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Jack Geldard hurriedly going for the crucial 4CU placement on the first ascent of Spinal Crack (E8/9 6c), a long-standing Cwm Idwal project, Wales. [Photo] Ray Wood

The new route activity over the last few weeks in North Wales has been as furious as the rising spring sap. On April 20, Jack Geldard added a desperate route to the growing list by sending a long-standing project in Cwm Idwal now named Spinal Crack (E8/9 6c). Everyone who walks around Llyn Idwal to the Slabs notices the enticing finger-crack on the buttress, a few hundred meters to the right of Sub-Cneifion Rib.

Geldard had a brief play on the route last year, and with the fine weather of late, he was quickly back in action. Geldard practiced the route on top-rope before taking the sharp end; he placed all the gear on lead. A bold start follows the line of holds out right to a reasonable, but horizontal, flake for sling protection (tensioned down by a rope and Grigri) at about twenty-five feet. There is also a decent wire out left, which protects the steep, reachy and technical moves up and back left to enter the crack. Falling off at this point, trying to place the 4CU in the crack, could result in a ground fall. Luckily Geldard didn’t find out the answer–but he said he came close to falling while clipping the piece.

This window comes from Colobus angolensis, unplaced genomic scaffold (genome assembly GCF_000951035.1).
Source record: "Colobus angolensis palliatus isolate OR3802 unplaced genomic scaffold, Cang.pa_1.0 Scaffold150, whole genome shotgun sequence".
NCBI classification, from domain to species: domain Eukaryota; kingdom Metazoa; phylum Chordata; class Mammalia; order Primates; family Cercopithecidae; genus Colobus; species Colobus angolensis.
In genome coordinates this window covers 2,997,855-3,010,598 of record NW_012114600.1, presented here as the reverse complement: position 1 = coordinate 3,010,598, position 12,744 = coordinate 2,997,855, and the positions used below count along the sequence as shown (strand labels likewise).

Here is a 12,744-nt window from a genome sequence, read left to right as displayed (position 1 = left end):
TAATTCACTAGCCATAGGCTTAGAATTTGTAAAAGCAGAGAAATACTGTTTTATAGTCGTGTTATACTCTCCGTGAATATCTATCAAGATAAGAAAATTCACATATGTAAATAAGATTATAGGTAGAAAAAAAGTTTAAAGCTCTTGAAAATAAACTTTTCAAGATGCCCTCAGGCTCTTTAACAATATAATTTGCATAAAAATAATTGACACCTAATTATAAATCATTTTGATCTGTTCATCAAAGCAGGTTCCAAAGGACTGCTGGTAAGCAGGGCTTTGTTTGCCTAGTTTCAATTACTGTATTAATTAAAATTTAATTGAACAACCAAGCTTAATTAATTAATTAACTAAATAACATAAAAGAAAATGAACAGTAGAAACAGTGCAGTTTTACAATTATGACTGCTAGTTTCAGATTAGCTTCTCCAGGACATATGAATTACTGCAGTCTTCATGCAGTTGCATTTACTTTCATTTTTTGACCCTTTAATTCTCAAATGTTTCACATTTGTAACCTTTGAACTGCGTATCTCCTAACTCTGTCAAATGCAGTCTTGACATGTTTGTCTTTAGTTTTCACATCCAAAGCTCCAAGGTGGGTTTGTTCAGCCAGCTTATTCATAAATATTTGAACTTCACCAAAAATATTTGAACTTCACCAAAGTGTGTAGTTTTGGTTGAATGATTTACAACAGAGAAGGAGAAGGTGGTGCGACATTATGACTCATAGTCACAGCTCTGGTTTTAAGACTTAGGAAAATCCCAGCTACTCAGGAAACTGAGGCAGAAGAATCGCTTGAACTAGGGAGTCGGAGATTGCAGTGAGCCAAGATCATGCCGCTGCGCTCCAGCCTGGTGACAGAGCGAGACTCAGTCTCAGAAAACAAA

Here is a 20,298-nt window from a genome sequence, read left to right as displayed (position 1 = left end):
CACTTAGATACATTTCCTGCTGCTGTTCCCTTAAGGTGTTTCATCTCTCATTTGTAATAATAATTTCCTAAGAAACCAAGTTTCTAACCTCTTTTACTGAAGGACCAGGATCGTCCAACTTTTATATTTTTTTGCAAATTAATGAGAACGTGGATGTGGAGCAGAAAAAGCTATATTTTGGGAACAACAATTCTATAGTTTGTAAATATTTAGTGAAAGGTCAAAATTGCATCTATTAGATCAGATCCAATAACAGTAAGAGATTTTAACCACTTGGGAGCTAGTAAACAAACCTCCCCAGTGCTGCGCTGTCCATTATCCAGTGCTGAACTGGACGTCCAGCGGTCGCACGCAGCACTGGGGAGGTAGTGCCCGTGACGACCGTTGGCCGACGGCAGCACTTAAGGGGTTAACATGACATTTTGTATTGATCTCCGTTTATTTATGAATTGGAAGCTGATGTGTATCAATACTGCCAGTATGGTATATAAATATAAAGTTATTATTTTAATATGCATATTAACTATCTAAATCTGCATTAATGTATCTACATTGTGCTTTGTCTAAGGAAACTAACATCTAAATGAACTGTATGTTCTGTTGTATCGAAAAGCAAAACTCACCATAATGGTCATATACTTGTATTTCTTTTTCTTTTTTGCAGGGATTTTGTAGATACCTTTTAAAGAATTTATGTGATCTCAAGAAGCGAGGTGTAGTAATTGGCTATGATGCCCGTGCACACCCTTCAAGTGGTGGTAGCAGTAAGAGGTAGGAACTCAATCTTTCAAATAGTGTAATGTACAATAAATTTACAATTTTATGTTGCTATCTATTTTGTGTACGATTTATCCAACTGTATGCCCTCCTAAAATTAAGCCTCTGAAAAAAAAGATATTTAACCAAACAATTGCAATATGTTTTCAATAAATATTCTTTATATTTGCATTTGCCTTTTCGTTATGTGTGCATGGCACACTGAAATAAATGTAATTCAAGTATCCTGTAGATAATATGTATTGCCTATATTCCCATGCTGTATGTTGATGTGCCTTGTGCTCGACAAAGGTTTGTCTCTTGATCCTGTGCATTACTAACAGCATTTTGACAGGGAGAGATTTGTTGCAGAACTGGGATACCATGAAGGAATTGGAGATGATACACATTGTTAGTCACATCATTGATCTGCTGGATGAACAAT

Steve Mayers belayed and followed the route. He agreed with Geldard’s summary of the climb: “It’s definitely hard, and it’s definitely high quality.”

Over many years the project has become widely known; interest in the route goes back to the 1980s and Johnny Dawes. Mark Katz had previously climbed the lower section before but moved out towards the right arete to establish Hamartia (E8 6c). Local strongman, Neil Dyer, also attempted the line but fell off reaching the crack. His sling snapped on the spike, and he broke his back in the process, hence Geldard’s name for the route. And yes, he did ask Dyer’s approval before circulating the moniker, Spinal Crack.

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